To me the annoyance with Mara+Catsuit isn’t just about inappropriately sexualizing a character who has lots of other, more employment-relevant attributes going for her. I’ve pretty much accepted that as a given in most kinds of entertainment media.
It’s this: I don’t care what your gender is or whether you’re conventionally attractive. Ever tried to wear leather as a next-to-skin garment and then do something physically challenging? It’s just. not. practical. Leather that’s pliable enough to fit around curves also rips very easily. Leather that’s strong enough to work as armor rubs and chafes, especially along seam lines (of which you will need many to get the kind of fit that’s depicted in comic/movie/illustration gear). Regardless of the gauge or fit, leather’s pretty seriously insulative, will cause you to sweat buckets, and can’t just be thrown in a washing machine when you’re done not looking at explosions.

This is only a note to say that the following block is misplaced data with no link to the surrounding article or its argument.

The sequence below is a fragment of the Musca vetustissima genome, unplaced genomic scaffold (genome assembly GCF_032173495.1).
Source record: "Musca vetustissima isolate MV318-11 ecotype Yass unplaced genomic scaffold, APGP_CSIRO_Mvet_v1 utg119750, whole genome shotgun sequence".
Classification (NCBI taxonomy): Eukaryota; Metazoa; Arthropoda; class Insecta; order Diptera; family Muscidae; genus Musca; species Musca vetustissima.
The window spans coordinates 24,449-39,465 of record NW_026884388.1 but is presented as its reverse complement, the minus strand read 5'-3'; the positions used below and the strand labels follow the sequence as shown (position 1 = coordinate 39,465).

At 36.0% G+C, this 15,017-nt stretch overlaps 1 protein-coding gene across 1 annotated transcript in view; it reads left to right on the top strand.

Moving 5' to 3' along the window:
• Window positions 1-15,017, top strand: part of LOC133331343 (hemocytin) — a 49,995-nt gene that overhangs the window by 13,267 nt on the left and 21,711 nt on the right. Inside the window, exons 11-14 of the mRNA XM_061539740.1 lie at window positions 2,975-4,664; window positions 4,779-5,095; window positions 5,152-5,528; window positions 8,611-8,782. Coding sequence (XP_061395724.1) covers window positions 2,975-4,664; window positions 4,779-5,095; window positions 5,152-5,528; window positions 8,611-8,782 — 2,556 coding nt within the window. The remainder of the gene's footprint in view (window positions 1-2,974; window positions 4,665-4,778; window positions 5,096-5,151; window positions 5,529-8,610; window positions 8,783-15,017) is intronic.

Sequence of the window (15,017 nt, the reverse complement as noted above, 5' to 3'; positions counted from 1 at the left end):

For that matter, most of the “leather” gear you actually see on action hero characters in film/tv isn’t actual leather, because of the above reasons, plus that real leather in any quantity is becoming progressively more expensive to source. It’s vinyl or latex, which have their own design limitations, and have the added issue of being even less breathable, tending to be permanently marred when you expose them to fluids of any kind, et cetera.
Like the author mentions, I love the synth-composite gear you see on some of the female SHIELD agents in Avengers, because they obviously took this stuff into account.
I have a “generic action-hero, practical” costume in the works right now, so I was excited to find this article.
Practical considerations from a costumer, something which honestly wouldn’t have occurred to me.